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Category: Industry News, Automation, robots
Automation is all around us, says Robert Jeffery, and it’s knowledge workers who have most to lose
All of a sudden, you can’t move for robots. Foxconn, which wants to build a worker army comprising one million droids, has announced plans for a factory where little robots will assemble even bigger robots like Russian dolls in reverse. Former universities minister David Willetts says we’ll soon have so many of them they’ll force “dramatic changes in the pattern of work”. Willetts is known in Conservative circles as “Two Brains” so he must be right.
But though robots are always fascinating (see People Management’s take on the topic last year) the more significant trend is the shift to greater automation they represent. Automation isn’t a new concept, of course – Ford’s production lines of a century ago represented the first attempt to reduce the requirements of labour by introducing machines – but most of it is unreported and decidedly undramatic.
What’s most interesting is that automation today isn’t reshaping production lines. It’s knowledge workers who are taking the hit: thanks to better software and the limitless capacity of cloud computing, we need fewer brokers to make trades or healthcare technicians to diagnose ailments. Machines (ordinary PCs, with no sweeping arms or etched-on friendly faces in sight) can do it all for us at the touch of a button.
When I got the chance to discuss the trend recently with Tom Davenport, Babson College professor of information technology and author of Big [email protected], he seemed convinced of its significance: “So far it has primarily been at the low-to-medium level of organisations. A lot of customer interaction jobs have been eliminated through automation, for example, and people are talking a lot now about the possibility of autonomous vehicles eliminating taxi drivers, truck drivers and so on.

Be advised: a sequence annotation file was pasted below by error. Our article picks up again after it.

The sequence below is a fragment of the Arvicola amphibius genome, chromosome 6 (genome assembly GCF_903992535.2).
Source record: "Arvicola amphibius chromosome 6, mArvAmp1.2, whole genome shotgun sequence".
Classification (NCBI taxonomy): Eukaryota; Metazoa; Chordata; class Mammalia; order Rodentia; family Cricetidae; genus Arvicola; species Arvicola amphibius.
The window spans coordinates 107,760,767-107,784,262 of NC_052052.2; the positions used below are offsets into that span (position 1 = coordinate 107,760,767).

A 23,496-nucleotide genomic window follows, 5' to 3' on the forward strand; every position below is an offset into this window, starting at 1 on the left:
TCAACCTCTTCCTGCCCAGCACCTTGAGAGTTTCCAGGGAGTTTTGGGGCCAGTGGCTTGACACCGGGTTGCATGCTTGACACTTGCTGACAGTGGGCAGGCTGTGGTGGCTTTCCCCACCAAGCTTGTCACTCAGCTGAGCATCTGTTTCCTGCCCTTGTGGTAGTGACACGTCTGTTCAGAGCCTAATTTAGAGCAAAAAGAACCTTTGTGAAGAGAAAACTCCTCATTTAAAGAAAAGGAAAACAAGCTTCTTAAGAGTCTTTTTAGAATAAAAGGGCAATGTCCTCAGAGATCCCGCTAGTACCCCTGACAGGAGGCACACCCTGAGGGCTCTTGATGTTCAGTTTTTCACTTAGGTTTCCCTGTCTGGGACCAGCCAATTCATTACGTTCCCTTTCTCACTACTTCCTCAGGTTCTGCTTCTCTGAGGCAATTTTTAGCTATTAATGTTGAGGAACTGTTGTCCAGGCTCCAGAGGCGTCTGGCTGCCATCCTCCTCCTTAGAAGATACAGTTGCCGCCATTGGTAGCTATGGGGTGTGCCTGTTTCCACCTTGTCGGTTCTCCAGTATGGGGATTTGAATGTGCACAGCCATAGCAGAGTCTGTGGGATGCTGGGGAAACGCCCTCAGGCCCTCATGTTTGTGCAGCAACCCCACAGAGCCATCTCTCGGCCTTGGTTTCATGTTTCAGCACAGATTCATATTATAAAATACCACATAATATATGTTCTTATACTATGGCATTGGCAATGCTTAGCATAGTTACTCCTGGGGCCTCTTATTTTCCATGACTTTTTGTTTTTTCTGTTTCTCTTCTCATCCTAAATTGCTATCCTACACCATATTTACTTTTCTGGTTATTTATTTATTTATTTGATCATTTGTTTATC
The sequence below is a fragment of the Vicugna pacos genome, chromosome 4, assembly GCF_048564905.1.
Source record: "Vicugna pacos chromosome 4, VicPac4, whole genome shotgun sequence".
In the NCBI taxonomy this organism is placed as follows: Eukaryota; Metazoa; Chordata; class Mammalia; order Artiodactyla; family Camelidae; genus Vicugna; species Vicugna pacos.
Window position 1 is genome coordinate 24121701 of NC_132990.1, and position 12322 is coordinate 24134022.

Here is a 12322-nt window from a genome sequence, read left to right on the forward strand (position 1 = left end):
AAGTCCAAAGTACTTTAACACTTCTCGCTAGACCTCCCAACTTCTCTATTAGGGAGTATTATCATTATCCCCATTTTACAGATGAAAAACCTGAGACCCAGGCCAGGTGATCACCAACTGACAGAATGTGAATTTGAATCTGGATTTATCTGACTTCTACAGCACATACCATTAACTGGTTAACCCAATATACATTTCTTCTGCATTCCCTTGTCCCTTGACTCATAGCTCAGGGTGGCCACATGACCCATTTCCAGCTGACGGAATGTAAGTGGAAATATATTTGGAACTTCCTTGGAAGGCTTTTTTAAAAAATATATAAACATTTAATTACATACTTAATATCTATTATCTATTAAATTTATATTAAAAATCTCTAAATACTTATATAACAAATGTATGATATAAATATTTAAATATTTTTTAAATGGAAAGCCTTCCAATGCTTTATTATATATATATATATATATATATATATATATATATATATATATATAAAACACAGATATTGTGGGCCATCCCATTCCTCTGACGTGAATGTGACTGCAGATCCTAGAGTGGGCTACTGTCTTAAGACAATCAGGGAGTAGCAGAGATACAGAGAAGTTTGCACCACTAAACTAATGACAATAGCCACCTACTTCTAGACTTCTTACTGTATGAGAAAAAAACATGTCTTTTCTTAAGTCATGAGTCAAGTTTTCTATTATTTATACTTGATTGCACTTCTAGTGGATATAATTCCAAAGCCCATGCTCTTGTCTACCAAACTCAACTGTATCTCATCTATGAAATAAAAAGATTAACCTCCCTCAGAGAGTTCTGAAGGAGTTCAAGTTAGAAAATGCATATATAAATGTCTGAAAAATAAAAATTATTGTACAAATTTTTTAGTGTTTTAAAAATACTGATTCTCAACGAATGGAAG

“But my sense is that the next category to worry about this is higher-end knowledge workers – the lawyers, professors, accountants and doctors who have already seen successful efforts to automate aspects of the job. Their jobs won’t be eliminated altogether, but the demand for them will be reduced.”
In his book, Average is Over, the economist Tyler Cowen predicts that before long only 10-15 per cent of us will have the combination of knowledge and creative intelligence to outperform the machines. The rest will be reduced to worker drones serving our mechanical overlords. HR is one of the professions more immune to this trend – most of the repetitive tasks have to some degree been automated already, and the strategic and human interactional elements that remain probably can’t be replicated by a machine – but it will affect every organisation.
At the very least, it means that for the first time in the modern era, all that talk about “future proofing your career” isn’t just an attempt to sell self-help books. If you can imagine a way a machine could do your job, some geek in Silicon Valley is busy writing the code to make it a reality.